• I learned that laughter is healing and good medicine. I remember reading that laughter had healing properties and I was desperate to feel something other than pain and anger so, I started watching America’s funniest home videos and spending more time with family and friends.

  • I learned that LIVESTRONG is not as easy as it sounds.

  • I learned that I would have missed being a grandmother.

  • I learned I would become an advocate for others like me.

  • I learned that I would encourage others not only about making it day by day but, making it through life.

  • I learned that you will not be the person you use to be and you have to find your “New Normal”.

  • I learned that God does answer prayers.

  • I learned that cancer is not a punishment from God.

  • I learned to forgive myself for being angry and forgive others who hurt or left me when I needed them most.

  • I learned that cancer is an exclusive club that does not discriminate. People you might not otherwise meet from all walks of life become lifelong friends as a result of a cancer diagnosis.

  • I learned my purpose in life.

  • I learned to live my best life now

 

Lynch Syndrome, and Genetic Testing and Counseling, With Georgia Hurst and Ellen Matloff

Georgia Hurst1

I Have Lynch Syndrome, Inc founder, Georgia Hurst

Georgia Hurst is the founder of I Have Lynch Syndrome, Inc. As stated on her website

The mission of I Have Lynch Syndrome, Inc., is to save lives through education and awareness raising about Lynch among the global medical community and the general public.

Ellen Matloff is the President and CEO of My Gene Counsel.   “My Gene Counsel will translate the jargon behind the latest breakthrough on the evening news and tell you what it really means for you and your family.”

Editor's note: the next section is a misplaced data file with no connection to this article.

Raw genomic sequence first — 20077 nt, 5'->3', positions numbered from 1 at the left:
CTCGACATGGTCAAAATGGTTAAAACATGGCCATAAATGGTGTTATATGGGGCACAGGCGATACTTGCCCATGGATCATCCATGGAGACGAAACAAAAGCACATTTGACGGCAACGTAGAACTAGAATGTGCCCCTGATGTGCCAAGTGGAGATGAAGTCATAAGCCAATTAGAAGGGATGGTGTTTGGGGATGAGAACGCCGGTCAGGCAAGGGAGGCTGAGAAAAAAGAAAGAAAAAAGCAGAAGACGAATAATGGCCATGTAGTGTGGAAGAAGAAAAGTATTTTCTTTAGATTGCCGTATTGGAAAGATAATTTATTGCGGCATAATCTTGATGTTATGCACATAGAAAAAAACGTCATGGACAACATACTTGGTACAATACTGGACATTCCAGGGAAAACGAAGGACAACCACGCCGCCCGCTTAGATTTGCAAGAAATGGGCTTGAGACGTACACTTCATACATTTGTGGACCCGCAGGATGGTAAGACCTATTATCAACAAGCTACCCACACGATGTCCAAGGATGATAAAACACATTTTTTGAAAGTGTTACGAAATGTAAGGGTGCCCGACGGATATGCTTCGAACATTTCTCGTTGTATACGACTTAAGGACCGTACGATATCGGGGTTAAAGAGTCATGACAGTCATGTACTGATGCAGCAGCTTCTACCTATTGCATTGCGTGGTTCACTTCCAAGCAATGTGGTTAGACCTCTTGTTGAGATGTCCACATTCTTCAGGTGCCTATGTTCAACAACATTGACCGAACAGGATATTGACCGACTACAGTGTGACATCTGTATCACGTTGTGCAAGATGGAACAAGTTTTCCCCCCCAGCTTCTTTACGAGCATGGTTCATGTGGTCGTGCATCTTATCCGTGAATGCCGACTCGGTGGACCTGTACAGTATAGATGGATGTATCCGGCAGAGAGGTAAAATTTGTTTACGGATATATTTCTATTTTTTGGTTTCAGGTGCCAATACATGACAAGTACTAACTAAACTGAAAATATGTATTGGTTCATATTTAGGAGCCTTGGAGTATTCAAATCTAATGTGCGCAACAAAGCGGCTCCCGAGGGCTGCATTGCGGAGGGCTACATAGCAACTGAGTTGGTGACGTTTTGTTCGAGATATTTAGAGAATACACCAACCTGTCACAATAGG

During this podcast, Georgia and Ellen discuss the impact that Lynch syndrome can have on those affected by it and the importance of knowing your family medical history. The also educate us on the world of genetic testing and counseling.

What I Learned From Georgia Hurst and Ellen Matloff

  • Know your family medical history!

    • Speak with the older members of your family and create a family tree that lists as many family members as possible. List their age, any serious medical condition, and their age when they passed away, if applicable. Keep this document with other important documents.

  • If you have a tumor surgically removed, ask your doctor to order M.S.I. (Micro Satellite Instability) or immunohistochemistry testing on the tumor to determine if there are any genetic mutations.

  • Though not right for all cases, genetic testing should always be discussed with your oncologist. If you need assistance, or more information, visit the National Society of Genetic Counselors website, or contact My Gene Counsel.

Important Links:

IHaveLynchSyndrome.com:

IHLS

Find Georgia Hurst on Twitter: @SheWithLynch

My Gene Counsel

Find Ellen Hurst on Twitter: @MyGeneCounsel

Conquering the Psychological Effects of Colon Cancer, with Ed Yakacki III

Ed Yakacki III

Conquering the Psychological Effects of Colon Cancer, With Ed Yakacki III

Ed Yakacki III was diagnosed with colon cancer at the young age of 30. Ed faced two battles; conquering the physical effects of colon cancer, and conquering the psychological effects of colon cancer after treatment. Trying to go back to a “normal” life after treatment is a serious issue for many cancer survivors. Like many survivors, Ed struggled to find meaning to his life after completing his colon cancer treatment. Ed battled several issues including depression. Participating in the Philadelphia Undy 5K run was the impetus for his transition from survivor to “thrivor.”

What I Learned from Ed Yakacki III

  • It will take time to find your “new” normal after your colon cancer treatment is over.

    • Be gentle with yourself. You’ve been through a traumatic experience. The things that were important to you before treatment may no longer matter to you now. Your values will likely change as a result of your experience.

  • When you struggle to pick yourself up, let others lift you up.

    • Ed credits the wonderful people he met at the Philadelphia Undy, with helping him to find meaning in his post-treatment life.

  • One person can make their voice heard.

Check out Ed’s Facebook page, Fightin4Blue

Visit Ed’s Fightin4Blue website

Check out Ed’s TV appearance: